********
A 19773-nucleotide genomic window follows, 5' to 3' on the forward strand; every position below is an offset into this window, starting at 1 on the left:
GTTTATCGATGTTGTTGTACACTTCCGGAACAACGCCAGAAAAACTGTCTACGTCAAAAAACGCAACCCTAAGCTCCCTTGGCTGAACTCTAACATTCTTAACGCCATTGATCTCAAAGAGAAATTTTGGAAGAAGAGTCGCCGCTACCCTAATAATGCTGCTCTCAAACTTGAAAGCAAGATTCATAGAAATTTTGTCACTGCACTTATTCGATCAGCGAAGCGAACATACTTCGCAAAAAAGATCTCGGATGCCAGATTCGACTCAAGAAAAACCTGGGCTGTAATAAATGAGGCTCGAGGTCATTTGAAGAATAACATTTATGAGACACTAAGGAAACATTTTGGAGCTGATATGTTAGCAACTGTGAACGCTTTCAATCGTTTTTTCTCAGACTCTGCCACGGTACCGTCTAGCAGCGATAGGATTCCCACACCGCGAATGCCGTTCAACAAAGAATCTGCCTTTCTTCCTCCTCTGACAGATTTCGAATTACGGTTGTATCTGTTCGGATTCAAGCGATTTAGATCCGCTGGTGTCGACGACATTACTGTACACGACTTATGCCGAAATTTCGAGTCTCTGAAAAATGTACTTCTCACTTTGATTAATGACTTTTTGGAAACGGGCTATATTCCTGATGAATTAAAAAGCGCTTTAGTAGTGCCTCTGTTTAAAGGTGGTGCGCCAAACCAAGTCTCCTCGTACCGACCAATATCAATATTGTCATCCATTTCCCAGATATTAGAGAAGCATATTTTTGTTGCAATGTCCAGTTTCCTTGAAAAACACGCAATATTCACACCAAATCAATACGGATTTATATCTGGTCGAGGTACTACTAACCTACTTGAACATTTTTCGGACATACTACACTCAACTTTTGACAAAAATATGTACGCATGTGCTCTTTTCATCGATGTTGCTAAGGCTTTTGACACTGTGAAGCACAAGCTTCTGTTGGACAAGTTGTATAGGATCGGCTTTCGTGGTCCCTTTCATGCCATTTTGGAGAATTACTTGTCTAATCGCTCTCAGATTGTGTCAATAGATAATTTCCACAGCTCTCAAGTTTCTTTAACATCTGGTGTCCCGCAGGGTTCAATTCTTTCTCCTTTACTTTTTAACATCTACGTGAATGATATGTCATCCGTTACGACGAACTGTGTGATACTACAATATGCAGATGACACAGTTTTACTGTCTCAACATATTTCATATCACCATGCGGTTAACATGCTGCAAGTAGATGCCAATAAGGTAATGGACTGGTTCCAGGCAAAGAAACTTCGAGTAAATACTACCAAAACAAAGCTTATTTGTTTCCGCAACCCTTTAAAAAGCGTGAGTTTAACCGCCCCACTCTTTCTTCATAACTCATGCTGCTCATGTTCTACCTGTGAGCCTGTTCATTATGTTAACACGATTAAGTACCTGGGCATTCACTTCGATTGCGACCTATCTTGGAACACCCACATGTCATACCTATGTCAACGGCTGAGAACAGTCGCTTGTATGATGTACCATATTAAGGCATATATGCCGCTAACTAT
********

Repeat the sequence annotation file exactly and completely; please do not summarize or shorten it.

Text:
A 19773-nucleotide genomic window follows, 5' to 3' on the forward strand; every position below is an offset into this window, starting at 1 on the left:
GTTTATCGATGTTGTTGTACACTTCCGGAACAACGCCAGAAAAACTGTCTACGTCAAAAAACGCAACCCTAAGCTCCCTTGGCTGAACTCTAACATTCTTAACGCCATTGATCTCAAAGAGAAATTTTGGAAGAAGAGTCGCCGCTACCCTAATAATGCTGCTCTCAAACTTGAAAGCAAGATTCATAGAAATTTTGTCACTGCACTTATTCGATCAGCGAAGCGAACATACTTCGCAAAAAAGATCTCGGATGCCAGATTCGACTCAAGAAAAACCTGGGCTGTAATAAATGAGGCTCGAGGTCATTTGAAGAATAACATTTATGAGACACTAAGGAAACATTTTGGAGCTGATATGTTAGCAACTGTGAACGCTTTCAATCGTTTTTTCTCAGACTCTGCCACGGTACCGTCTAGCAGCGATAGGATTCCCACACCGCGAATGCCGTTCAACAAAGAATCTGCCTTTCTTCCTCCTCTGACAGATTTCGAATTACGGTTGTATCTGTTCGGATTCAAGCGATTTAGATCCGCTGGTGTCGACGACATTACTGTACACGACTTATGCCGAAATTTCGAGTCTCTGAAAAATGTACTTCTCACTTTGATTAATGACTTTTTGGAAACGGGCTATATTCCTGATGAATTAAAAAGCGCTTTAGTAGTGCCTCTGTTTAAAGGTGGTGCGCCAAACCAAGTCTCCTCGTACCGACCAATATCAATATTGTCATCCATTTCCCAGATATTAGAGAAGCATATTTTTGTTGCAATGTCCAGTTTCCTTGAAAAACACGCAATATTCACACCAAATCAATACGGATTTATATCTGGTCGAGGTACTACTAACCTACTTGAACATTTTTCGGACATACTACACTCAACTTTTGACAAAAATATGTACGCATGTGCTCTTTTCATCGATGTTGCTAAGGCTTTTGACACTGTGAAGCACAAGCTTCTGTTGGACAAGTTGTATAGGATCGGCTTTCGTGGTCCCTTTCATGCCATTTTGGAGAATTACTTGTCTAATCGCTCTCAGATTGTGTCAATAGATAATTTCCACAGCTCTCAAGTTTCTTTAACATCTGGTGTCCCGCAGGGTTCAATTCTTTCTCCTTTACTTTTTAACATCTACGTGAATGATATGTCATCCGTTACGACGAACTGTGTGATACTACAATATGCAGATGACACAGTTTTACTGTCTCAACATATTTCATATCACCATGCGGTTAACATGCTGCAAGTAGATGCCAATAAGGTAATGGACTGGTTCCAGGCAAAGAAACTTCGAGTAAATACTACCAAAACAAAGCTTATTTGTTTCCGCAACCCTTTAAAAAGCGTGAGTTTAACCGCCCCACTCTTTCTTCATAACTCATGCTGCTCATGTTCTACCTGTGAGCCTGTTCATTATGTTAACACGATTAAGTACCTGGGCATTCACTTCGATTGCGACCTATCTTGGAACACCCACATGTCATACCTATGTCAACGGCTGAGAACAGTCGCTTGTATGATGTACCATATTAAGGCATATATGCCGCTAACTAT